I just signed up for the Kirkwood Triathlon. It's a sprint involving a 400 yard swim, 12 mile bike and 3 mile run. It's also on July 29th, so you have plenty of time to get in shape and/or make signs with taunting phrases written in glitter.

For more information or to register:

Wednesday, February 22, 2012


Maybe the question should be, "Can we get a better producer"?

Maybe the question should be, "How much fire and brimstone can one album handle"?

Tuesday, February 21, 2012

Good ad versus bad ad

Two current ads use tragic events for comedic effect. One does this effectively; the other does not. I would let you guess which is which, but this is the Internet, so I’m going to spell it out for you. WARNING: the second one says you have to be 18 or older.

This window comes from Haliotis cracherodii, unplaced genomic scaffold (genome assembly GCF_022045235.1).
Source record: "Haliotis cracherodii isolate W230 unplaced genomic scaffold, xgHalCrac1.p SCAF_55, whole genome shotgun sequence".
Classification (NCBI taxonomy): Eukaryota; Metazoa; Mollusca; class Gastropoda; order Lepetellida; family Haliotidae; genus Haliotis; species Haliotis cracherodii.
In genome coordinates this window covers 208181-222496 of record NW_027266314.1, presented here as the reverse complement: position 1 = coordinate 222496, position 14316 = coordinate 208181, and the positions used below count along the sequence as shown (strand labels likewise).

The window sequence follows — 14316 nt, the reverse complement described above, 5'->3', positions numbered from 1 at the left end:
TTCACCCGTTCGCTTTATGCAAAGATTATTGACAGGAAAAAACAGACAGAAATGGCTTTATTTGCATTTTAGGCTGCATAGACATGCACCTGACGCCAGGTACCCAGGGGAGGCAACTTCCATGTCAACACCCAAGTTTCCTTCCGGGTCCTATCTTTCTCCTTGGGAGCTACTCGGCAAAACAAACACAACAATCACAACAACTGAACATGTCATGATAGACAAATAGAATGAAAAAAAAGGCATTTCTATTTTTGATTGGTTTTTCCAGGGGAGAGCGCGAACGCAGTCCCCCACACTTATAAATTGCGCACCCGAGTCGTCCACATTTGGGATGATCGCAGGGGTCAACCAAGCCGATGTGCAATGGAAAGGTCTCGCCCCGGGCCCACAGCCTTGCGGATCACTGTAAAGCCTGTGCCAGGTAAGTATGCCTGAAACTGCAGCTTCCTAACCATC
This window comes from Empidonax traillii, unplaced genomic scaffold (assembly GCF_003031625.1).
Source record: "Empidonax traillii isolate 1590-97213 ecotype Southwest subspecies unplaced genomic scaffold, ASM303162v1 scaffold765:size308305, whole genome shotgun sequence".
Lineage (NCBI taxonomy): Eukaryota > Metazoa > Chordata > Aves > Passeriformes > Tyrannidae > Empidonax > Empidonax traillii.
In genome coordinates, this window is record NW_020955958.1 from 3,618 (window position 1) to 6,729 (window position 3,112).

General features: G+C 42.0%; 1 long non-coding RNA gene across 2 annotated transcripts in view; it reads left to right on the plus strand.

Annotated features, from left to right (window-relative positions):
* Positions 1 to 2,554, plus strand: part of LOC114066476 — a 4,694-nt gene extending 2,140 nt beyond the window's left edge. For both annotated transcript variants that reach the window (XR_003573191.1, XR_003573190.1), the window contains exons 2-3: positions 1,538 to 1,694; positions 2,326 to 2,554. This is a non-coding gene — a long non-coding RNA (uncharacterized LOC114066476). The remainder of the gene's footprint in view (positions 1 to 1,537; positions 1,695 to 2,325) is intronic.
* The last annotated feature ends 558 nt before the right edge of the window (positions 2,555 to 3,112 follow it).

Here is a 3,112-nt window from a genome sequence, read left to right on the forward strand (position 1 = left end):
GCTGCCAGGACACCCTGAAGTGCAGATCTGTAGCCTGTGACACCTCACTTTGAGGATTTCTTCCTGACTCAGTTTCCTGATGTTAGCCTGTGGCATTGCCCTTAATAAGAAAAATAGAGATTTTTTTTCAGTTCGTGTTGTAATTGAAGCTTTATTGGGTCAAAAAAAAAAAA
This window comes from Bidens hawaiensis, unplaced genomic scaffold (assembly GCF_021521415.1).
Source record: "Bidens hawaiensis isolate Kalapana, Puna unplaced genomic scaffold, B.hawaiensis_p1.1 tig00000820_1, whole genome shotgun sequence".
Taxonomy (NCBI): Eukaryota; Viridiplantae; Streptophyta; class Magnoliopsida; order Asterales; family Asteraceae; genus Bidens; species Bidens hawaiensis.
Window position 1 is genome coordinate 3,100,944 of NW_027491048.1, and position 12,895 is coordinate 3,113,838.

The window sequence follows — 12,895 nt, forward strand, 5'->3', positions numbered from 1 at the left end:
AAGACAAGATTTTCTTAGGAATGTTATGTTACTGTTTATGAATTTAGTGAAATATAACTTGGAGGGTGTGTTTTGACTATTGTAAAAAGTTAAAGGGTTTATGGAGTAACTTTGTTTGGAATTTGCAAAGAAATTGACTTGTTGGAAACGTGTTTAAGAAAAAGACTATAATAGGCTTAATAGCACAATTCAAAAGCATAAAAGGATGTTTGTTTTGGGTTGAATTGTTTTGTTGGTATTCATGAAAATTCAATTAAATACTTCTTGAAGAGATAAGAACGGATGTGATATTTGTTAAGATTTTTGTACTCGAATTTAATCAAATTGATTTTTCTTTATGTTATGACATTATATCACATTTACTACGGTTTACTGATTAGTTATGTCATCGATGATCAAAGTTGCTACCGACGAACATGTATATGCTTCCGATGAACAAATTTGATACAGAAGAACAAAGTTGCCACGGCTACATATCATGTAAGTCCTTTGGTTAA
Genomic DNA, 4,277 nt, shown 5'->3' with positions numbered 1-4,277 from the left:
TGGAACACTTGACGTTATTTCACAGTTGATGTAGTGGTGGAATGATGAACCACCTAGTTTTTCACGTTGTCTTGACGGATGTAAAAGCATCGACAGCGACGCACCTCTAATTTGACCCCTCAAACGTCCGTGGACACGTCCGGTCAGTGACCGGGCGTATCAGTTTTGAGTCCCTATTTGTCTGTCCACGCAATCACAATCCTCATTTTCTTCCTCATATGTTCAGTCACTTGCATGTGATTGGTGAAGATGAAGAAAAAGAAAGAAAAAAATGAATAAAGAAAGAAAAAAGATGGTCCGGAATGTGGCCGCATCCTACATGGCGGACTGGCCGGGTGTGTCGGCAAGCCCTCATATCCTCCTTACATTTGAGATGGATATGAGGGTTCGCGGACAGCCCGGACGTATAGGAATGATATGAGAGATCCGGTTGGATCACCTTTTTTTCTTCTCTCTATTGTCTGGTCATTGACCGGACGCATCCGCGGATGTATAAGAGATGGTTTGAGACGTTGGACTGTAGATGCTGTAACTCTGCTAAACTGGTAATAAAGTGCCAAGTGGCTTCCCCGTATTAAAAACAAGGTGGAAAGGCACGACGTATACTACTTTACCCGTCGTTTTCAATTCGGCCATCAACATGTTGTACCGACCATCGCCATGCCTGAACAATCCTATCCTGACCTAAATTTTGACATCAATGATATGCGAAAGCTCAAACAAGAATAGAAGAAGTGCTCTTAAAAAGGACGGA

The Crystal Light ad puts the product front and center and directly calls out what some women must already be thinking*—why bother worrying about bikini season if I’m never actually going to be in a bikini? The dialogue does a nice job of naturally (for a commercial) incorporating the product and its benefit into the conversation. And it sets up the expectation that “something” will happen next. I’ll be honest that I didn’t expect the Crystal Light “I believe in Crystal Light because I believe in me” brand to go to a plane crash. The humor in the ad is in the misdirection and subtle acting, but also in the absurdity—this is not a real plane crash; there aren’t any dead bodies; just supermodels and great lighting. And the final line, “I’m going to get wet” is surprisingly double entendre. Refreshing, Crystal Light.